Another big savings came from changes to the state’s contract with Foxconn. On May 6, the JFC adjusted sums that will not be going to that project because the Evers administration renegotiated that contract, reducing payments in the new contract for 2021-23 by $463.9 million.
The final reason for the large balance is that Evers asked his departments to lapse — or temporarily reduce — departmental spending during the pandemic, which made up the rest of the savings.
“So one, Congress,” Goyke ticks off. “Two, Foxconn’s failure, so maybe we can credit the Republicans for that. Three, Evers. One, not Republicans, two not Republican, three not Republicans.”
Republican budget co-chairs Sen. Howard Marklein and Rep. Mark Born did not respond to a request for comment, but Marklein stated, ““Our balance sheet is the strongest it’s ever been,” in March to the Wisconsin State Journal, adding, “Last March or April, I never would have guessed we would have been in this strong of a position.”
State fiscal health
Politicians, at least on occasion, are known to argue that money is tight when they don’t want to fund something, and flush when it’s time to pay for their priority projects. It’s important to understand the state’s bottom line.
“In general, I would say it is looking better and better,” says Jason Stein of the Wisconsin Policy Forum. Looking at 2020 numbers, Stein says Wisconsin revenue collections were up .9%, which was better than the national average, which showed states in the aggregate down 2.5%. “I mean it’s not what we would have hoped for pre-pandemic, but significantly better than your average state,” says Stein. He adds that numbers from the Department of Revenue thus far for 2021 collections are also looking solid, although it is hard to compare those to prior years because of the delay in tax filing deadline.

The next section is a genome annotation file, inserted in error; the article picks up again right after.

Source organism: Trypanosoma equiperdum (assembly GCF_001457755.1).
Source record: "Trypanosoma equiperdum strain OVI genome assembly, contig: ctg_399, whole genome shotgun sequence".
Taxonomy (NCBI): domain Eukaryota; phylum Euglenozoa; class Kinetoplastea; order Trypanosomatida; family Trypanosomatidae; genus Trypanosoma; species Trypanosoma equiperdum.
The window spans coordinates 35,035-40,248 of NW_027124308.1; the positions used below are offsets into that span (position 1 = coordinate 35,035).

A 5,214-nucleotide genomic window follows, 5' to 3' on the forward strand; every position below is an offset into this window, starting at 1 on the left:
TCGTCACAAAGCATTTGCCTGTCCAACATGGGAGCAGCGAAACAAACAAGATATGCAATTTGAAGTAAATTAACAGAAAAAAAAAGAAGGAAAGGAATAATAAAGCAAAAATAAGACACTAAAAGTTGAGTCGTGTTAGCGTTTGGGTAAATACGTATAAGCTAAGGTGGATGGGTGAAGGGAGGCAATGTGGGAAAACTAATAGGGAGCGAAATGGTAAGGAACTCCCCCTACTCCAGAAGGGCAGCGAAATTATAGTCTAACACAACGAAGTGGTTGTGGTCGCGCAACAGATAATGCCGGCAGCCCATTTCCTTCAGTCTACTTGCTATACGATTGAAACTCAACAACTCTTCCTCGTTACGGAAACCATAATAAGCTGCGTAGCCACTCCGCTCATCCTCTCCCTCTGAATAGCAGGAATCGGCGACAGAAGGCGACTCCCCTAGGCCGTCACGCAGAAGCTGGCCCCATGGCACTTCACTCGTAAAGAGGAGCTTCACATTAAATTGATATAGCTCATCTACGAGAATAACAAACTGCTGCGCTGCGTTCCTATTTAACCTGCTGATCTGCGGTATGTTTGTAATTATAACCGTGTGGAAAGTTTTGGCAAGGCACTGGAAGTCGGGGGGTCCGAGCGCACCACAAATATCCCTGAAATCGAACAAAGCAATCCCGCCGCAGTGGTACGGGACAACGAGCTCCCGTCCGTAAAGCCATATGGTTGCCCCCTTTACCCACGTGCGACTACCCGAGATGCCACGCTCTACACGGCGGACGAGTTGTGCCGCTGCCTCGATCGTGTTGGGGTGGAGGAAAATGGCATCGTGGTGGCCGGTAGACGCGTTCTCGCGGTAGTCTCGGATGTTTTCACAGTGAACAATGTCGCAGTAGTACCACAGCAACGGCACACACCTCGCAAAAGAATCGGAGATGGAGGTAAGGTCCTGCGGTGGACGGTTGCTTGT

In March, a state budget brief from the Wisconsin Policy Forum described Wisconsin’s budget picture as dire and rosy all in a couple of sentences:
“The pandemic slowed state tax collections, sent hundreds of thousands onto Medicaid health care and unemployment programs, cut prison populations, and lowered public school enrollments. Yet despite these sizable challenges, the state’s budget has held up relatively well and billions of dollars more in federal relief is coming.”
Both Goyke and Stein note that they are speaking only to the state balance sheet — and that is completely separate from the situation confronted by many individuals and families who continue to struggle as jobs and indicators of financial stress including elevated Medicaid enrollments have not rebounded.
“State finances are doing well, which is good because it puts the state in a better position to help with all those other things that haven’t gone well,” adds Stein.
The varying impact of the pandemic on state budgets has a lot to do with a state’s primary economic industries, says Sigritz of NASBO. Hit particularly hard were areas with huge hospitality and tourism sectors, as well as tax collections from oil and natural gas.
A big impact in the Midwest was on manufacturing. “Immediately after the downturn our manufacturing was impacted but by and large that’s recovered now,” Sigritz adds.
The economic effect of COVID-19 was different from the Great Recession or the early 2000s tech bubble in who it hurt. “This downturn’s been different than a lot of downturns in that the wealthy have been fairly insulated. The impact has mostly been felt on low-wage workers,” says Sigritz.
That takes less of a bite out of state revenue, because higher income earners generally make up a higher percentage of personal income taxes. In Wisconsin, around 42% of revenues come from personal income tax, according to PEW.
“On the other hand, it has largely impacted low wage workers. That has led to increased spending demands and that’s something we are seeing overall,” says Sigritz. “States are facing increased spending demands related to the COVID-19 and recovery in areas like public education, workforce training and different initiatives to help people find jobs, all those sorts of areas.”
Whether or not those demands get priority treatment in the Wisconsin budget will be largely determined by the Legislature’s budget committee’s current deliberations.